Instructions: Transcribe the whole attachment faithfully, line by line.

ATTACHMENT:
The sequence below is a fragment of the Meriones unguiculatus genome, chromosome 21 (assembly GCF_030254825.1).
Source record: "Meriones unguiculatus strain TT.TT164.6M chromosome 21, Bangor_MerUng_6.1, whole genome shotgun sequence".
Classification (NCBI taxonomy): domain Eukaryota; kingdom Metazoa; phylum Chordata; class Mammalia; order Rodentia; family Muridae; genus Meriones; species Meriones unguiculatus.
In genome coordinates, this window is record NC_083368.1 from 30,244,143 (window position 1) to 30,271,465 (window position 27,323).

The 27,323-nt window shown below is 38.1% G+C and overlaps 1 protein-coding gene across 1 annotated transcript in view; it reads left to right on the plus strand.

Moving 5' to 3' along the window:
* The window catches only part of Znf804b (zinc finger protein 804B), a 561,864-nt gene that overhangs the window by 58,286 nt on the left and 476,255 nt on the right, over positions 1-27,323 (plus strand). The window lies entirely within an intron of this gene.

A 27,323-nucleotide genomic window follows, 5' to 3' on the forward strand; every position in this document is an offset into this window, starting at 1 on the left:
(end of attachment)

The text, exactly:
The sequence below is a fragment of the Meriones unguiculatus genome, chromosome 21 (assembly GCF_030254825.1).
Source record: "Meriones unguiculatus strain TT.TT164.6M chromosome 21, Bangor_MerUng_6.1, whole genome shotgun sequence".
Classification (NCBI taxonomy): domain Eukaryota; kingdom Metazoa; phylum Chordata; class Mammalia; order Rodentia; family Muridae; genus Meriones; species Meriones unguiculatus.
In genome coordinates, this window is record NC_083368.1 from 30,244,143 (window position 1) to 30,271,465 (window position 27,323).

The 27,323-nt window shown below is 38.1% G+C and overlaps 1 protein-coding gene across 1 annotated transcript in view; it reads left to right on the plus strand.

Moving 5' to 3' along the window:
* The window catches only part of Znf804b (zinc finger protein 804B), a 561,864-nt gene that overhangs the window by 58,286 nt on the left and 476,255 nt on the right, over positions 1-27,323 (plus strand). The window lies entirely within an intron of this gene.

A 27,323-nucleotide genomic window follows, 5' to 3' on the forward strand; every position in this document is an offset into this window, starting at 1 on the left: